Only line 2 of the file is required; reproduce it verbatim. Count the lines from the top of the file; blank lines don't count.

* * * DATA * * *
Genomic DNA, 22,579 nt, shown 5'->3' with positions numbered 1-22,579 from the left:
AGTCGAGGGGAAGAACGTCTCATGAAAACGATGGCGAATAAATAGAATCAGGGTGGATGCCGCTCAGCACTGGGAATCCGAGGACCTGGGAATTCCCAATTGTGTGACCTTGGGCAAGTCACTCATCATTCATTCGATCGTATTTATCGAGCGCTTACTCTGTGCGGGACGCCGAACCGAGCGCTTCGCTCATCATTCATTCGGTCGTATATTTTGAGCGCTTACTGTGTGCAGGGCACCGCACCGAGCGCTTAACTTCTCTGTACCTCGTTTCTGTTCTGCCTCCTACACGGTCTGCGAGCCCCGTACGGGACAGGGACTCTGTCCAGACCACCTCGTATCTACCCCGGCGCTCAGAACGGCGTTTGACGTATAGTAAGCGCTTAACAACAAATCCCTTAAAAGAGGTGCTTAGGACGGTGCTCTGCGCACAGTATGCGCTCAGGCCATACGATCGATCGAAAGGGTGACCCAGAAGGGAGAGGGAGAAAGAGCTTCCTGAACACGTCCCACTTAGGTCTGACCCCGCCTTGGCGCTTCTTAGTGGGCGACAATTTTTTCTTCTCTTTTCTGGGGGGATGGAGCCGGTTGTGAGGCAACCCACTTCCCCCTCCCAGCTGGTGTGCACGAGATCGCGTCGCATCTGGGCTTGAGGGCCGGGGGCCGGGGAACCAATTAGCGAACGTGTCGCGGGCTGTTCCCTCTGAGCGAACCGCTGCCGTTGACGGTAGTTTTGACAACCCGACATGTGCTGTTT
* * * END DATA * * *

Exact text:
AGTCGAGGGGAAGAACGTCTCATGAAAACGATGGCGAATAAATAGAATCAGGGTGGATGCCGCTCAGCACTGGGAATCCGAGGACCTGGGAATTCCCAATTGTGTGACCTTGGGCAAGTCACTCATCATTCATTCGATCGTATTTATCGAGCGCTTACTCTGTGCGGGACGCCGAACCGAGCGCTTCGCTCATCATTCATTCGGTCGTATATTTTGAGCGCTTACTGTGTGCAGGGCACCGCACCGAGCGCTTAACTTCTCTGTACCTCGTTTCTGTTCTGCCTCCTACACGGTCTGCGAGCCCCGTACGGGACAGGGACTCTGTCCAGACCACCTCGTATCTACCCCGGCGCTCAGAACGGCGTTTGACGTATAGTAAGCGCTTAACAACAAATCCCTTAAAAGAGGTGCTTAGGACGGTGCTCTGCGCACAGTATGCGCTCAGGCCATACGATCGATCGAAAGGGTGACCCAGAAGGGAGAGGGAGAAAGAGCTTCCTGAACACGTCCCACTTAGGTCTGACCCCGCCTTGGCGCTTCTTAGTGGGCGACAATTTTTTCTTCTCTTTTCTGGGGGGATGGAGCCGGTTGTGAGGCAACCCACTTCCCCCTCCCAGCTGGTGTGCACGAGATCGCGTCGCATCTGGGCTTGAGGGCCGGGGGCCGGGGAACCAATTAGCGAACGTGTCGCGGGCTGTTCCCTCTGAGCGAACCGCTGCCGTTGACGGTAGTTTTGACAACCCGACATGTGCTGTTT